Try to include your target keyword (based on relevant user intent) and craft persuasive copy to increase your CTR. A buyer’s persona will be of immense help at this stage.


You can also glance through the description and call to action of ads that your competitors are using.

Just click on Advertiser History at


But, what if you can’t write your message in the limited real estate of 70 characters?


Then you can enhance your ad with extensions (or network features).

Some examples include an option to download you app.


Or letting people click on a button to give you a call.


Or just sitelinks to introduce your customer to additional offers on your website, like the jcpenney ad below does.


Next, let’s look at how to set up an advertisement on social networks. They differ from search engines as people primarily like seeing visuals on these platforms. And, you get deeper targeting options based on demography (not keywords).

First things first, you need to play by the rules of each social network.

For example, on Facebook, you cannot include more than 20% text in your advertisement. And, it’s better if you follow the recommended image size.


The above rules are for a single image advertisement which I recommend you to start with on Facebook. And, stay away from generic stock photos. Use your own pictures for making your message more compelling – hire a designer if required.


You can use this tool to find out if your image follows the 80% visual rule.


Next, you need to write the headline and supporting copy for your ad.


For the copy, I would advise you to keep it simple and direct.

Like Anne does below.


Or you can also add a bit of emotional flavor like The Middle Finger.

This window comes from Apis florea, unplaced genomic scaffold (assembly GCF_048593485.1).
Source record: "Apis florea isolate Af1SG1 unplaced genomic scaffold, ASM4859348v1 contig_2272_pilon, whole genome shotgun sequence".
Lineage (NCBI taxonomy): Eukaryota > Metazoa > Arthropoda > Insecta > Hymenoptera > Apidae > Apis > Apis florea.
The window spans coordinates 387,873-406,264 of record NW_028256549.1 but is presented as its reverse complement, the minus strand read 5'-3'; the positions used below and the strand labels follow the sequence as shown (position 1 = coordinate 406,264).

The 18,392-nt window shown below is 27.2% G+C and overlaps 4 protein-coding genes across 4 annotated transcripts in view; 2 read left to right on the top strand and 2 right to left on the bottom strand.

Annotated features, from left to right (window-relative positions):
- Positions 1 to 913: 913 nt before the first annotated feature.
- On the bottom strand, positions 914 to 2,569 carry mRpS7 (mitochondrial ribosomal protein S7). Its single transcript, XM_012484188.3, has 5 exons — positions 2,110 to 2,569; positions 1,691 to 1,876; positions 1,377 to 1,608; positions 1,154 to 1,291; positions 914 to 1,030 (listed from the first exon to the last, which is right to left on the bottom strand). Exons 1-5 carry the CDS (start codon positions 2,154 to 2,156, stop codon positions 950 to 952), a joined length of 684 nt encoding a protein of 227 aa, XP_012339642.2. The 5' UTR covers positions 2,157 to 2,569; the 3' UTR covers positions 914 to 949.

For your CTA, ‘learn more’ has been found to convert best.


Pro Tip: I would advise you to stick with newsfeed Ads at the start, because they generate the highest interaction rate.


Uncheck all other placements besides desktop news feed (you’ll have to scroll all the way down to find this option). It’ll also help with better analysis of your ads.


You’re now done with setting advertisements. You’ll get notified when your ad gets approved.


Is your job done?


You haven’t converted your visitors yet.

You need to set up your landing page while maintaining scent and impressing those first time visitors. Congruence between your ad and landing page helps in creating a seamless experience for your users and it even improves your ad quality score.

If you ask for tons of information from your visitors on your landing page, then you’re going to lose many of them.


Instead, create a simple, straightforward landing page with a powerful headline, simple design, succinct supporting copy and a compelling CTA.


You can read my guide on creating a high-converting landing page for help.

It’s okay to create a high-friction landing page with many fields if it’s a part of your strategy to attract highly qualified visitors. This was the case with Design Pickle (whose case study we’ll discuss in detail a bit later in the article).


It’s good to link to your sales page directly from a PPC ad – since you’ve targeting commercial intent keywords as per my instructions in step 1. So, if you advertised for “buy coffee maker,”


then it’s good to have visitors land directly on your store page. It’ll generate good conversions.


On social media, your target audience might not be in a buying mood, so you can instead ask for their emails by offering a lead magnet, rather than asking for a direct sell.


But, there’s no one-size-fits-all strategy. On certain social networks like Pinterest, people are frequently in the buying mode.